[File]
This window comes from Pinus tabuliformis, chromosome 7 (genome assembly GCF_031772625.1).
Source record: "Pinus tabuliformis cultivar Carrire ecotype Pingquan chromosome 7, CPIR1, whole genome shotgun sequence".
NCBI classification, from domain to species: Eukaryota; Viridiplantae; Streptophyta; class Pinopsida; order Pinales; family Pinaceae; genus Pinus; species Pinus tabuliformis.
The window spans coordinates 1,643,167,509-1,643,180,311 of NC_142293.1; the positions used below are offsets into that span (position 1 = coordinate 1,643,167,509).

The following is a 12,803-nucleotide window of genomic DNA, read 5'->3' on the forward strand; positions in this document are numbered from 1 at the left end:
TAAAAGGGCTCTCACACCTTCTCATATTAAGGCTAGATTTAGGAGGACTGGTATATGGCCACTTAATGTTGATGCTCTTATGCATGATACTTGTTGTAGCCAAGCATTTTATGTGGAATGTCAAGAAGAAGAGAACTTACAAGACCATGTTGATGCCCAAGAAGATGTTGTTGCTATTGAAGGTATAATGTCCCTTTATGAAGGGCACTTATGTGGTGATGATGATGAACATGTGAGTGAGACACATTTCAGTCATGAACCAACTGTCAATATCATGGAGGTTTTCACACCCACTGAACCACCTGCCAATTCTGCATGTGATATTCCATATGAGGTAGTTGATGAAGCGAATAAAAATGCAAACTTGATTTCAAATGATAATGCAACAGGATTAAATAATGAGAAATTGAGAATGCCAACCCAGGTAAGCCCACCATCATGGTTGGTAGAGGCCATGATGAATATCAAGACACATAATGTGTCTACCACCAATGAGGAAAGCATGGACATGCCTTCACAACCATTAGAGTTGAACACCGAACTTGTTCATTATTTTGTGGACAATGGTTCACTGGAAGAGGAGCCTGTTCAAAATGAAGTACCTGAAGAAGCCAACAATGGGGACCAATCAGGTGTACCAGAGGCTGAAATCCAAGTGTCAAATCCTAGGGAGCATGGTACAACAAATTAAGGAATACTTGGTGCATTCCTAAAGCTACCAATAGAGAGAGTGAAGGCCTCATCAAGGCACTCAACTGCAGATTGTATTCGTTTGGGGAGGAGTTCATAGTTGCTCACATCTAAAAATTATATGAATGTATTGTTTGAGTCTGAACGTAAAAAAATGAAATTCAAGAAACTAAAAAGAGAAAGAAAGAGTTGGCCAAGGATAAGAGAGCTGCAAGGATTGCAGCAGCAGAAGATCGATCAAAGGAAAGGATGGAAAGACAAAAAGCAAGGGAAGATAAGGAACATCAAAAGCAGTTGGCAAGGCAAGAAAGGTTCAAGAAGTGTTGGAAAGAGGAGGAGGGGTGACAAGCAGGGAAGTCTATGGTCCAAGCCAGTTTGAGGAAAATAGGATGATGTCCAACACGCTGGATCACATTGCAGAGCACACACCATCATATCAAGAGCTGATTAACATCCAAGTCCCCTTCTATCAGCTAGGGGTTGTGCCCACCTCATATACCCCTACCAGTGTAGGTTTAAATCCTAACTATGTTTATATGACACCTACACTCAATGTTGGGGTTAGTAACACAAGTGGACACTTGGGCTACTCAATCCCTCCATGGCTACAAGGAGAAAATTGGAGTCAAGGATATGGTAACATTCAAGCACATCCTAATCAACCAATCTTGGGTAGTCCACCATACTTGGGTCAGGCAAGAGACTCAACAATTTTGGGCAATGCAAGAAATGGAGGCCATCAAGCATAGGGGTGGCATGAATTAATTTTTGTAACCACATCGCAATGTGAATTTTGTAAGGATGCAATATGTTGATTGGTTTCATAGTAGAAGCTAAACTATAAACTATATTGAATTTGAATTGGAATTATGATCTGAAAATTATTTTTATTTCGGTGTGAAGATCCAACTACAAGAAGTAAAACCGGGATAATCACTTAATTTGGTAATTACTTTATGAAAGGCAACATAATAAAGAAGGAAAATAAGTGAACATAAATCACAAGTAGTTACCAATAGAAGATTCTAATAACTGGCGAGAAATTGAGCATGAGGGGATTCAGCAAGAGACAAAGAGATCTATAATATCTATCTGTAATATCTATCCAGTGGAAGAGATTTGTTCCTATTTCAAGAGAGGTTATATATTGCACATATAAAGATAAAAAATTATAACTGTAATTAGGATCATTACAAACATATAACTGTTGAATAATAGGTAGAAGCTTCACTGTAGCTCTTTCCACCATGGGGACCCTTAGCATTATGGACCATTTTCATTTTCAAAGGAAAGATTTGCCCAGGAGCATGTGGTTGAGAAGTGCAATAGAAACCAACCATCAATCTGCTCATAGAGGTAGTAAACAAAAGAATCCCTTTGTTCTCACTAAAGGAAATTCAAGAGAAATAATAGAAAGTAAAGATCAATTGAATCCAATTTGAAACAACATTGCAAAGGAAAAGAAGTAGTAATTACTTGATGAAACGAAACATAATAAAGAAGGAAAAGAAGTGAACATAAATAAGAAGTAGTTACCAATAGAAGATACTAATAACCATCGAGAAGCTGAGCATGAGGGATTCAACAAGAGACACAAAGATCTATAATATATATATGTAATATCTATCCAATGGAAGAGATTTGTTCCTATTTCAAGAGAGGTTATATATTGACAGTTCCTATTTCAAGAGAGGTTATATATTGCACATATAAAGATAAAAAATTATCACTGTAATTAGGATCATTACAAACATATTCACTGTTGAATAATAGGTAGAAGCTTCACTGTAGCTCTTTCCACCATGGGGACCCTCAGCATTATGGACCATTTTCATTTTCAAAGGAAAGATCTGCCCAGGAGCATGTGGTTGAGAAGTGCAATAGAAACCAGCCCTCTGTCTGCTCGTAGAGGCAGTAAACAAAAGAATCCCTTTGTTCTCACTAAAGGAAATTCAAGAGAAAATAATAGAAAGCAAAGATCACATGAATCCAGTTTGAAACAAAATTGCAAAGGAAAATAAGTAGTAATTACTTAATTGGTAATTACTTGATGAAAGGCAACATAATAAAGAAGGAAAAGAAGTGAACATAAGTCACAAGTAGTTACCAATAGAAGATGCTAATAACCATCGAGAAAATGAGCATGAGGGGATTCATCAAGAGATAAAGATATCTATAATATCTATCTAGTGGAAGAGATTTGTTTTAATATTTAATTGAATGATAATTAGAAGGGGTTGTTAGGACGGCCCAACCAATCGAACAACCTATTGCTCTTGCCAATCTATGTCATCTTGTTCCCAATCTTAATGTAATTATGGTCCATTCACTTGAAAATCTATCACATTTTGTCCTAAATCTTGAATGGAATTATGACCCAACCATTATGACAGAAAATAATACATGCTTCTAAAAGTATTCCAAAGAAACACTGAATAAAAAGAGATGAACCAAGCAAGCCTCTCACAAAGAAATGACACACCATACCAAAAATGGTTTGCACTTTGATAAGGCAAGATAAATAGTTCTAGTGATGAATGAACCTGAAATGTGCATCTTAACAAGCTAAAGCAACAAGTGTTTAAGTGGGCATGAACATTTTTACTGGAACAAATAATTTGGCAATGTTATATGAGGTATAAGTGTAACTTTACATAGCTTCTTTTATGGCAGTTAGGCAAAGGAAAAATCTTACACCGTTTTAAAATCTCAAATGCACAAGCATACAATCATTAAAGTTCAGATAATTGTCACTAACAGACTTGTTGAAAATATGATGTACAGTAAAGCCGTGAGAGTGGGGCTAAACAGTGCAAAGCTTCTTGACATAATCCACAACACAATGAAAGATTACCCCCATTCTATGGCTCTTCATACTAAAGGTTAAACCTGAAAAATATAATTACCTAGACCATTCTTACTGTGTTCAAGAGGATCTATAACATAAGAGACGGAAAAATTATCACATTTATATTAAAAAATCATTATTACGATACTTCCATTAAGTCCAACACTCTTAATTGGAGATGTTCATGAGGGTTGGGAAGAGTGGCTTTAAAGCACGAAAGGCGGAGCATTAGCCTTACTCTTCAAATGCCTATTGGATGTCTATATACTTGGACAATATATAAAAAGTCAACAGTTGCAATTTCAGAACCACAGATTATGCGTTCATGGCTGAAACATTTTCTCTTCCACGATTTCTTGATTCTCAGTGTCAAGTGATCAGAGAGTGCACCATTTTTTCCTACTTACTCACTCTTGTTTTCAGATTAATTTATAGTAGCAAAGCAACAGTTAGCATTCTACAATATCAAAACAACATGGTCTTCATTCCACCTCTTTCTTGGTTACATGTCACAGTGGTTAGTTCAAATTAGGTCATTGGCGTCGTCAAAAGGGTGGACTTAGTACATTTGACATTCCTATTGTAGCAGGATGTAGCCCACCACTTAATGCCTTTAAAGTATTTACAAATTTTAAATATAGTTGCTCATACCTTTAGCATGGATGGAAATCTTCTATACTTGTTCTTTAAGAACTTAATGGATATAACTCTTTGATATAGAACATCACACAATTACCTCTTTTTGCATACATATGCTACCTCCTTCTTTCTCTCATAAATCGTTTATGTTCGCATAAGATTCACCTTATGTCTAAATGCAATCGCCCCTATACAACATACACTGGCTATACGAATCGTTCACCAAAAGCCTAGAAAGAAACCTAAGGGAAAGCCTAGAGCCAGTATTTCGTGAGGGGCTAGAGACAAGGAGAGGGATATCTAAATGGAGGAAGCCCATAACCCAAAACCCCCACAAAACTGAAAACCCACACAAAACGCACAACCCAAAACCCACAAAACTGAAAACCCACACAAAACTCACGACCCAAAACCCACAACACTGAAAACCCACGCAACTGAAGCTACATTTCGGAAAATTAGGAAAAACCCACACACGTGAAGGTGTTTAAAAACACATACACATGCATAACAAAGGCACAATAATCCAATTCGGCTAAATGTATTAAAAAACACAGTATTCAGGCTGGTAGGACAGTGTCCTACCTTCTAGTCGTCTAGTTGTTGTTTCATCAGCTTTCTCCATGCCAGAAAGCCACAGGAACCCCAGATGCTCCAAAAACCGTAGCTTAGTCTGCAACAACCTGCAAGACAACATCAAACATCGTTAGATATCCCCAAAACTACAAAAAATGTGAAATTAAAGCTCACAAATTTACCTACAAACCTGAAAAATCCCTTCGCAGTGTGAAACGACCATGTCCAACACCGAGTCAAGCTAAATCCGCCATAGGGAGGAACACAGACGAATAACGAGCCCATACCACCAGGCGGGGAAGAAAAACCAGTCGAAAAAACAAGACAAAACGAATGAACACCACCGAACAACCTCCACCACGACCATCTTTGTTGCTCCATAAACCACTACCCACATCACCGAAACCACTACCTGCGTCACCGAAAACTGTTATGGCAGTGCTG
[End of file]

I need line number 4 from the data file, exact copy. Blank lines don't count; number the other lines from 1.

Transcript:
The window spans coordinates 1,643,167,509-1,643,180,311 of NC_142293.1; the positions used below are offsets into that span (position 1 = coordinate 1,643,167,509).